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Archaeologist Johan Normark fights back against cranks
#21
P Prentice Wrote:you seem to be confused about what constitutes evidence and what is scientific reasoning jack
surely reasoning includes perspective, modelling, theorising and conjecture
fixating on reactionary doctrine alone is unlikely to advance the state of anyones knowledge

Nah. I meant both.
And yes you are correct, reasoning does include all of those things.
But 'not going beyond the evidence' is neither fixating on reactionary doctrine or limiting in anyway........in fact its far more liberating. Often the actual minutia of the evidence is what disproves a sloppily constructed theory.
#22
kevin wooldridge Wrote:They maybe don't explicitly use the P-word, but I would suggest that all of the following are pretty mainstream and phenomenonological in nature:

The English Heritage document: Heritage Counts - A Sense of Place,
The PPS5 document references to planners to consider not just monuments or sites but the setting and public perception of local heritage,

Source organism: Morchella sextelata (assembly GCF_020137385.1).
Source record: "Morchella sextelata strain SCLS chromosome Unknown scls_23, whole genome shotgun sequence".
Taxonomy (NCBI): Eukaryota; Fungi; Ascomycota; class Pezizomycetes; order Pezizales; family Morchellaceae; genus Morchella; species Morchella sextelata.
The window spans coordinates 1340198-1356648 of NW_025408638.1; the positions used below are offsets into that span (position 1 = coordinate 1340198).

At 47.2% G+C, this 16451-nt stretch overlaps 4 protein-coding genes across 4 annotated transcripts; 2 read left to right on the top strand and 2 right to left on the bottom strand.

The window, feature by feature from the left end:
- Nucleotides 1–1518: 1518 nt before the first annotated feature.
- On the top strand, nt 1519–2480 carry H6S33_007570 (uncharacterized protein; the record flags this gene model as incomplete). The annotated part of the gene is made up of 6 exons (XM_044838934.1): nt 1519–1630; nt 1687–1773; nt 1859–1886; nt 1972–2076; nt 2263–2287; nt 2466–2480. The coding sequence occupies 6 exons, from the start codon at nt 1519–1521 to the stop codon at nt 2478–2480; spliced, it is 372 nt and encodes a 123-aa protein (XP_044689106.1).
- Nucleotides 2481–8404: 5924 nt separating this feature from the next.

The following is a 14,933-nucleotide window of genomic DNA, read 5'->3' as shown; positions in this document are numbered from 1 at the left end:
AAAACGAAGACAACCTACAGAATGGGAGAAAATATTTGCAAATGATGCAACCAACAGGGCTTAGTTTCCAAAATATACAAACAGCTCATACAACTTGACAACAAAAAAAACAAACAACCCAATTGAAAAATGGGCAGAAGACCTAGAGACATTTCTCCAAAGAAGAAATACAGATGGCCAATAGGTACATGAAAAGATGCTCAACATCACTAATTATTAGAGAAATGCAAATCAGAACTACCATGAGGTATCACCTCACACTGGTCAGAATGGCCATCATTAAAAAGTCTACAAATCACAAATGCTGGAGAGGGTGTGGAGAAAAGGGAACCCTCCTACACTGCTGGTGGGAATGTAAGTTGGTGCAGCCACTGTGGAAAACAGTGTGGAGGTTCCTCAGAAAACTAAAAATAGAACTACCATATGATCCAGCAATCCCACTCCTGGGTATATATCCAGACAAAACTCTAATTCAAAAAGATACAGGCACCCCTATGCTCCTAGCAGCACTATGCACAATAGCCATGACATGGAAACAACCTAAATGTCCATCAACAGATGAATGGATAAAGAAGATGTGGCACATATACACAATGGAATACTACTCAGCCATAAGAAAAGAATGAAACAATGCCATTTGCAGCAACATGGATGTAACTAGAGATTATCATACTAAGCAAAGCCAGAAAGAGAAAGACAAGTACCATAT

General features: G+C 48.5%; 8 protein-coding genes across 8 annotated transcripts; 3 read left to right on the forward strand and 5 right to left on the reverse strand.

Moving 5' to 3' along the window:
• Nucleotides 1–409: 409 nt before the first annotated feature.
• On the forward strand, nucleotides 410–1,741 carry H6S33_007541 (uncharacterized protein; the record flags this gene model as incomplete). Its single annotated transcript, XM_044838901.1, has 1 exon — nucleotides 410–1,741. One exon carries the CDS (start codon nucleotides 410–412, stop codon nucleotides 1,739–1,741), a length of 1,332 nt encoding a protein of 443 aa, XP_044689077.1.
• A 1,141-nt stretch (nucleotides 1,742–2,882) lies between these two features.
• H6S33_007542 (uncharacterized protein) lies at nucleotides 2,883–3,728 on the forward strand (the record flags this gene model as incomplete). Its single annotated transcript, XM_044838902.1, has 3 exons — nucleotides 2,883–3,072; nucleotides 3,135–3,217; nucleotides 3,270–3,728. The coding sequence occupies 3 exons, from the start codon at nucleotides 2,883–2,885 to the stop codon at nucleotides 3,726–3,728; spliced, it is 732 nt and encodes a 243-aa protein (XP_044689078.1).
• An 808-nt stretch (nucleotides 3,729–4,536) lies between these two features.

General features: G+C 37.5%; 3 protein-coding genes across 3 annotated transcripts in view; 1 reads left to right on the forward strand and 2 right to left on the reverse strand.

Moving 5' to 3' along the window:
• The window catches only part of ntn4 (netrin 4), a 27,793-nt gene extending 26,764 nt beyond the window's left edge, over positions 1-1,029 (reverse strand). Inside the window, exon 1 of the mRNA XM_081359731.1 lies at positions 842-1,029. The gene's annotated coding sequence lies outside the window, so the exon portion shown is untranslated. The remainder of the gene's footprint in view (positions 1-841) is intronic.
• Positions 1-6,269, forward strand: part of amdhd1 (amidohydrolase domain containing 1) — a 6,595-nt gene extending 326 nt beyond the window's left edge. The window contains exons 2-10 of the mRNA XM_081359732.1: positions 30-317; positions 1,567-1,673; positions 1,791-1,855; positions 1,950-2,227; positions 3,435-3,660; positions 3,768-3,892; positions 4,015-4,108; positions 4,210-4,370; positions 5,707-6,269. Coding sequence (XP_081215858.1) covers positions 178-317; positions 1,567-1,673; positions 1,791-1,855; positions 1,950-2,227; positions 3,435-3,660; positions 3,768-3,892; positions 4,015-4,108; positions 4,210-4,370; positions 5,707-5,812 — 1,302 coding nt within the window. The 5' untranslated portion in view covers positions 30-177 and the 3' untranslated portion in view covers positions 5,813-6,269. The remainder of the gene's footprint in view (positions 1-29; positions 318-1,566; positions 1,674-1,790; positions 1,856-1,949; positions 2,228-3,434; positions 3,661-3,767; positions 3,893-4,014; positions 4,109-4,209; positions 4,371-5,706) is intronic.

Most historical re-enactment groups,
Most experiential archaeology projects,
Museums and heritage 'attractions such as the Yorvik Viking Centre where visitors are encouraged to 'see, hear and smell' the past,
Any archaeological reference to a 'ritual' landscape,
Most digital reconstructions or computer 'visualisations' based on heritage subjects,
etc etc etc

Just beacuse its 'mainstream' or written down does not make it true.
But yes I was querying if 'phenomenology in archaeology has been 'accepted as legitimate' by anyone except the loons'
However, I'd argue that anyone would thinks that the way phenomenology is used by archaeologists is a legitimate way of data retrieval is a loon.
But I could be wrong, I often am, but remain unconvinced.
The evidence against such wooly thinking mounts up everyday..........

Is it just another idea/theory/technique from another subject that archaeologists have mis-understood and misused?
Just like maths was misunderstood and misused by the processualists? I mean thiessen polygons to predict settlement patterns........or punctuated equilibrium applied to the three age system......please!